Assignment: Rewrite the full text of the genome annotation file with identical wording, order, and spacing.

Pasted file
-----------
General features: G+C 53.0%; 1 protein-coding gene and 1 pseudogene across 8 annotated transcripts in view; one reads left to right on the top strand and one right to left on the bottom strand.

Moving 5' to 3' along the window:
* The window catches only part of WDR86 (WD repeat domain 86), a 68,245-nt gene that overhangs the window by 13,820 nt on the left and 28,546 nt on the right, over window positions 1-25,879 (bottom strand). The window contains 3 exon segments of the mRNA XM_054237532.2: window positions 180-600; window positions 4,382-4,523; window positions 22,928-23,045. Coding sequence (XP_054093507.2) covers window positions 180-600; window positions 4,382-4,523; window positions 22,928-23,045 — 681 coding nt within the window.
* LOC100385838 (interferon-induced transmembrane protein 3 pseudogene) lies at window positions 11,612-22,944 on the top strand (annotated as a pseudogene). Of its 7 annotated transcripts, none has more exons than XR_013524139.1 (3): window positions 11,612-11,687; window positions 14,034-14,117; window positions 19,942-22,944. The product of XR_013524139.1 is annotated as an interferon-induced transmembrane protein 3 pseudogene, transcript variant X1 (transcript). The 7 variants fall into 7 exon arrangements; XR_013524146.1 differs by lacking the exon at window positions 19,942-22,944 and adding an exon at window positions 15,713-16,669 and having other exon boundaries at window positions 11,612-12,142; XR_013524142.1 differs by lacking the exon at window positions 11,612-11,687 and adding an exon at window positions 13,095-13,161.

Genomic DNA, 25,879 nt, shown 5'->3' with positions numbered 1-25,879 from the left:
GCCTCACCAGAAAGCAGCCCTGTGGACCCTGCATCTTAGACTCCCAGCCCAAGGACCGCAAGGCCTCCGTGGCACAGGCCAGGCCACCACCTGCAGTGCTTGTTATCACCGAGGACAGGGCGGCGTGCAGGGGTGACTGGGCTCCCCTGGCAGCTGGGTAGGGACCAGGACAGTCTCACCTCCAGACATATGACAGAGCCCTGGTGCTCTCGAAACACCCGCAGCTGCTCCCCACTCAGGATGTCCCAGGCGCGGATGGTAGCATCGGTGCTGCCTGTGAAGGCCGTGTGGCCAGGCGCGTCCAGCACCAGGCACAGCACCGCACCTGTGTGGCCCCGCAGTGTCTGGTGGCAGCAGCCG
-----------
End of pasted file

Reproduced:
General features: G+C 53.0%; 1 protein-coding gene and 1 pseudogene across 8 annotated transcripts in view; one reads left to right on the top strand and one right to left on the bottom strand.

Moving 5' to 3' along the window:
* The window catches only part of WDR86 (WD repeat domain 86), a 68,245-nt gene that overhangs the window by 13,820 nt on the left and 28,546 nt on the right, over window positions 1-25,879 (bottom strand). The window contains 3 exon segments of the mRNA XM_054237532.2: window positions 180-600; window positions 4,382-4,523; window positions 22,928-23,045. Coding sequence (XP_054093507.2) covers window positions 180-600; window positions 4,382-4,523; window positions 22,928-23,045 — 681 coding nt within the window.
* LOC100385838 (interferon-induced transmembrane protein 3 pseudogene) lies at window positions 11,612-22,944 on the top strand (annotated as a pseudogene). Of its 7 annotated transcripts, none has more exons than XR_013524139.1 (3): window positions 11,612-11,687; window positions 14,034-14,117; window positions 19,942-22,944. The product of XR_013524139.1 is annotated as an interferon-induced transmembrane protein 3 pseudogene, transcript variant X1 (transcript). The 7 variants fall into 7 exon arrangements; XR_013524146.1 differs by lacking the exon at window positions 19,942-22,944 and adding an exon at window positions 15,713-16,669 and having other exon boundaries at window positions 11,612-12,142; XR_013524142.1 differs by lacking the exon at window positions 11,612-11,687 and adding an exon at window positions 13,095-13,161.

Genomic DNA, 25,879 nt, shown 5'->3' with positions numbered 1-25,879 from the left:
GCCTCACCAGAAAGCAGCCCTGTGGACCCTGCATCTTAGACTCCCAGCCCAAGGACCGCAAGGCCTCCGTGGCACAGGCCAGGCCACCACCTGCAGTGCTTGTTATCACCGAGGACAGGGCGGCGTGCAGGGGTGACTGGGCTCCCCTGGCAGCTGGGTAGGGACCAGGACAGTCTCACCTCCAGACATATGACAGAGCCCTGGTGCTCTCGAAACACCCGCAGCTGCTCCCCACTCAGGATGTCCCAGGCGCGGATGGTAGCATCGGTGCTGCCTGTGAAGGCCGTGTGGCCAGGCGCGTCCAGCACCAGGCACAGCACCGCACCTGTGTGGCCCCGCAGTGTCTGGTGGCAGCAGCCG